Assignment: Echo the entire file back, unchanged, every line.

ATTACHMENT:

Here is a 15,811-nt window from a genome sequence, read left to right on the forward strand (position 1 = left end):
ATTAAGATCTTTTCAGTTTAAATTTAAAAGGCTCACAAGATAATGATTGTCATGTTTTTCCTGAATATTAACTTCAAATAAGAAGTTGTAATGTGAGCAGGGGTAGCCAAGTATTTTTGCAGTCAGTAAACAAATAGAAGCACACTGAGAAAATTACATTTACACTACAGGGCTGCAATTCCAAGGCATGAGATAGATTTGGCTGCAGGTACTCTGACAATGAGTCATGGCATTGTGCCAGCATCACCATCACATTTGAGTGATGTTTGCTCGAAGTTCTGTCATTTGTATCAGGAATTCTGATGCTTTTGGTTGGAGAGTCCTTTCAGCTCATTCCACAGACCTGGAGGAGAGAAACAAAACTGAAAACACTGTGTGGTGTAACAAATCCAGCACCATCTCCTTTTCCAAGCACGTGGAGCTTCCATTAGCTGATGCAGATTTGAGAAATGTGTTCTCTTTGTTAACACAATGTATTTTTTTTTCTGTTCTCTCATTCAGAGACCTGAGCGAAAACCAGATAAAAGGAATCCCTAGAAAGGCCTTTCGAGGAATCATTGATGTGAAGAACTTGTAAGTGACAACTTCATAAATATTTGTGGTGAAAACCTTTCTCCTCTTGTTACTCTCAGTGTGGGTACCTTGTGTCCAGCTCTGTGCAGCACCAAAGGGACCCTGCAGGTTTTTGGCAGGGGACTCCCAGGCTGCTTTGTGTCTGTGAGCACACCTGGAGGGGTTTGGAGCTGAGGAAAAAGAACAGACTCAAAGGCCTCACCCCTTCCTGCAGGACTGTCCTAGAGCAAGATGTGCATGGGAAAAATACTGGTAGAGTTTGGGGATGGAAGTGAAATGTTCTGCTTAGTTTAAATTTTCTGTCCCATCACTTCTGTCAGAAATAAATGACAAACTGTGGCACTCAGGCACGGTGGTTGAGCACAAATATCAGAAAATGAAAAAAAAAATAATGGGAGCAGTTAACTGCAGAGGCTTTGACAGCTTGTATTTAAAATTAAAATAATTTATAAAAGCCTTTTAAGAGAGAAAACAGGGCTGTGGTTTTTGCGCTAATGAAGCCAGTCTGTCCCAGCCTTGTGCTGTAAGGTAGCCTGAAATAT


Here is a 15,811-nt window from a genome sequence, read left to right on the forward strand (position 1 = left end):
ATTAAGATCTTTTCAGTTTAAATTTAAAAGGCTCACAAGATAATGATTGTCATGTTTTTCCTGAATATTAACTTCAAATAAGAAGTTGTAATGTGAGCAGGGGTAGCCAAGTATTTTTGCAGTCAGTAAACAAATAGAAGCACACTGAGAAAATTACATTTACACTACAGGGCTGCAATTCCAAGGCATGAGATAGATTTGGCTGCAGGTACTCTGACAATGAGTCATGGCATTGTGCCAGCATCACCATCACATTTGAGTGATGTTTGCTCGAAGTTCTGTCATTTGTATCAGGAATTCTGATGCTTTTGGTTGGAGAGTCCTTTCAGCTCATTCCACAGACCTGGAGGAGAGAAACAAAACTGAAAACACTGTGTGGTGTAACAAATCCAGCACCATCTCCTTTTCCAAGCACGTGGAGCTTCCATTAGCTGATGCAGATTTGAGAAATGTGTTCTCTTTGTTAACACAATGTATTTTTTTTTCTGTTCTCTCATTCAGAGACCTGAGCGAAAACCAGATAAAAGGAATCCCTAGAAAGGCCTTTCGAGGAATCATTGATGTGAAGAACTTGTAAGTGACAACTTCATAAATATTTGTGGTGAAAACCTTTCTCCTCTTGTTACTCTCAGTGTGGGTACCTTGTGTCCAGCTCTGTGCAGCACCAAAGGGACCCTGCAGGTTTTTGGCAGGGGACTCCCAGGCTGCTTTGTGTCTGTGAGCACACCTGGAGGGGTTTGGAGCTGAGGAAAAAGAACAGACTCAAAGGCCTCACCCCTTCCTGCAGGACTGTCCTAGAGCAAGATGTGCATGGGAAAAATACTGGTAGAGTTTGGGGATGGAAGTGAAATGTTCTGCTTAGTTTAAATTTTCTGTCCCATCACTTCTGTCAGAAATAAATGACAAACTGTGGCACTCAGGCACGGTGGTTGAGCACAAATATCAGAAAATGAAAAAAAAAATAATGGGAGCAGTTAACTGCAGAGGCTTTGACAGCTTGTATTTAAAATTAAAATAATTTATAAAAGCCTTTTAAGAGAGAAAACAGGGCTGTGGTTTTTGCGCTAATGAAGCCAGTCTGTCCCAGCCTTGTGCTGTAAGGTAGCCTGAAATAT